- They may be able to count, but don’t yet have a concept of numbers or what they mean.
- They use language in the correct way but still attach their own meaning to it.
The Concrete Operational Period (School Age)
- From the age of 7 to 11, children fall into the concrete operational period, which means they have a coherent cognitive system.
- Children are capable of thought processes that are reversible, but they are still limited to real (concrete) things.
- They can categorize, classify and place items into hierarchies.
The Formal Operational Period (School Age)
- This period starts at around 11 years of age. Children are now able to think in an abstract and logical way and no longer rely on concrete thinking.
- They are able to make deductions and think about possibilities and hypotheses.
How Young Children Think
These are examples of how young children typically think. As they move through the cognitive stages their thinking matures from the descriptions below to more advanced thinking patterns.
- Language is the most important of the semiotic functions because it is used to represent objects or express actions and thoughts.
- Children begin to use two kinds of mental representations – symbols and signs (e.g. when they draw or engage in symbolic play).
- Children imitate a caregiver even if they are not in their presence. Another version of this is verbal recall (e.g. when they “miaow” even though they can no longer see the cat.)
- They are egocentric, which means they are not fully able to see things from someone else’s perspective or put themselves “in their shoes.”
- Children are focused on and only really concerned with their immediate surroundings. They don’t really think about objectives or situations that are remote in time and space.
- They struggle to make comparisons between things (e.g. bigger, smaller). They see each thing separately.
- They are unable to distinguish between psychological and physical occurrences. They don’t know the difference between what is internal and what is external. (e.g. seeing thinking as part of speaking).
- Children personify objects. They believe objects can feel or act like human beings (e.g. believing the doll is upset).
- Children’s reasoning is not sound. They may not see the relationship between two things or group unrelated things together (e.g. “The girl doesn’t have a name because she can’t talk”). They may not see the relationship between cause and effect (e.g “He’s sick because he didn’t go to school“).
- They can group and classify according to one criterion, such as shapes, but not more than one at the same time (such as shape and colour). This also relates to seriation (arranging different objects according to size). They can categorize the objects into big and small but not order them perfectly in a series of biggest to smallest.
- Children don’t necessarily have a number concept, even if they can count to 10. In order to have a concept of number, they must understand the ordinal properties of numbers, the cardinal properties and the conservation of numbers. They must also know numbers can be grouped into different wholes by addition and multiplication and can be broken up by subtraction and division.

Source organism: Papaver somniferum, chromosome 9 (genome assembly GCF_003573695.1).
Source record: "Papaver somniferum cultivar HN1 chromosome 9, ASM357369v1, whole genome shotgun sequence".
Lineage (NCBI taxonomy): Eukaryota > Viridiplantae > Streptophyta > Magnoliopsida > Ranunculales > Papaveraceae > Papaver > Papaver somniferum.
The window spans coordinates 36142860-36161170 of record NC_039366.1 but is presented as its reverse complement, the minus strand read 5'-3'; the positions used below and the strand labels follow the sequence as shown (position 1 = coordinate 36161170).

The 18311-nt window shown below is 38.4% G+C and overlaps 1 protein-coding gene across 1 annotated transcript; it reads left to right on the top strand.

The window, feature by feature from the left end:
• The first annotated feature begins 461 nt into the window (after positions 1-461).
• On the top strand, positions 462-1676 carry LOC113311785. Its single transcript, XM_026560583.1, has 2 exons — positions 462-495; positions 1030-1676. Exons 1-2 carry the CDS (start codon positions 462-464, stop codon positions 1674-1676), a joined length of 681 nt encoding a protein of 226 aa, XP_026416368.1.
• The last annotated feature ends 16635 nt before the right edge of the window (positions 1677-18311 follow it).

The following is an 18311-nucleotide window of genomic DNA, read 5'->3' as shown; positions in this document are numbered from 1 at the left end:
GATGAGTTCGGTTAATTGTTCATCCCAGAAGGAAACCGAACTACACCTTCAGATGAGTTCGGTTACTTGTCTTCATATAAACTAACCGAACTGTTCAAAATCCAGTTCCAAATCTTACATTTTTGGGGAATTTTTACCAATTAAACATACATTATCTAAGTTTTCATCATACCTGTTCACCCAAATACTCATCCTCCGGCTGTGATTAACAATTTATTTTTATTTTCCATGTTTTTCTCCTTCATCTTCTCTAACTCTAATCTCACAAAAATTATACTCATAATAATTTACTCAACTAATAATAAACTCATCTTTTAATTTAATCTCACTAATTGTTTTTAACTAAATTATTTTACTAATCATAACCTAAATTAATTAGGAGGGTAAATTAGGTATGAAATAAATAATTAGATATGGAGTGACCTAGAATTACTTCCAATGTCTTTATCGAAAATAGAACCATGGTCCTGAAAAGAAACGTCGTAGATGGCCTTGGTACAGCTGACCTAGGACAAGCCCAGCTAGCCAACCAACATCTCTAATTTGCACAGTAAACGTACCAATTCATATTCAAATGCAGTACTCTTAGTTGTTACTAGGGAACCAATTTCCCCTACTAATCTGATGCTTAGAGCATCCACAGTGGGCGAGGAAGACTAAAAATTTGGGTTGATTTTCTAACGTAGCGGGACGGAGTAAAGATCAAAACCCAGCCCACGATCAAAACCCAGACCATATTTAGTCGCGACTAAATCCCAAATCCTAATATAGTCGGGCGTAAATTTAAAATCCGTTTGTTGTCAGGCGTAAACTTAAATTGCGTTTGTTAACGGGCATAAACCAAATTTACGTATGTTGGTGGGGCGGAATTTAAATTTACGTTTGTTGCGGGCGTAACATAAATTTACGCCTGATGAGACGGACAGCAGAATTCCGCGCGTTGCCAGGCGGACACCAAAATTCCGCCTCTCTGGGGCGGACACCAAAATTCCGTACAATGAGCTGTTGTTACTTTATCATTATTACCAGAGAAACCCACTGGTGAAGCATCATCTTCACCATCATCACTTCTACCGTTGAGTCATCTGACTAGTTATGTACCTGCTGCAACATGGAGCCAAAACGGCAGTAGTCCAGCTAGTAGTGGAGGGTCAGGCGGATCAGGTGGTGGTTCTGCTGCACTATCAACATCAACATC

How to Improve Cognitive Skills In a Child
During the preschool years, parents can help build their children‘s cognitive development through play and simple activities.
Here are 11 easy cognitive development activities for preschoolers:
There are few activities that will build cognitive skills in preschoolers at the rate that reading to them will.
Reading to your children daily is crucial and will be the difference between a child with a highly developed vocabulary or a child with a basic vocabulary.
While reading to your children, you will be developing:
- Language patterns
- Thinking skills
- Writing skills
- Problem-solving abilities
- Attention span
- Listening skills
…and much more.
Language is one of the most important aspects of early childhood cognitive development. The best way to build it is to expose your child not only to hearing language but also to using it.
You are the primary source of your child’s language in the early years and so it is important that you use it in a grammatically correct and stimulating way. Your child will learn to speak by imitating you.
Talk to your child all the time, at every opportunity you get. Talk to him in the car, in the bath, while preparing supper and while playing.
The less time children lose watching TV and other screens, the more they will engage in conversation with you and others around them.
Talking is crucial to help a child’s cognitive development. Here are some fun word games to play in the car.
3. Nursery Rhymes
Nursery rhymes are more than just a fun activity children enjoy. They are actually highly stimulating and a great cognitive activity for preschoolers and toddlers.
Expose your children to:
Learning nursery rhymes is an important aspect of pre-reading skills and will set your child up for reading success later in school.
4. Thinking Games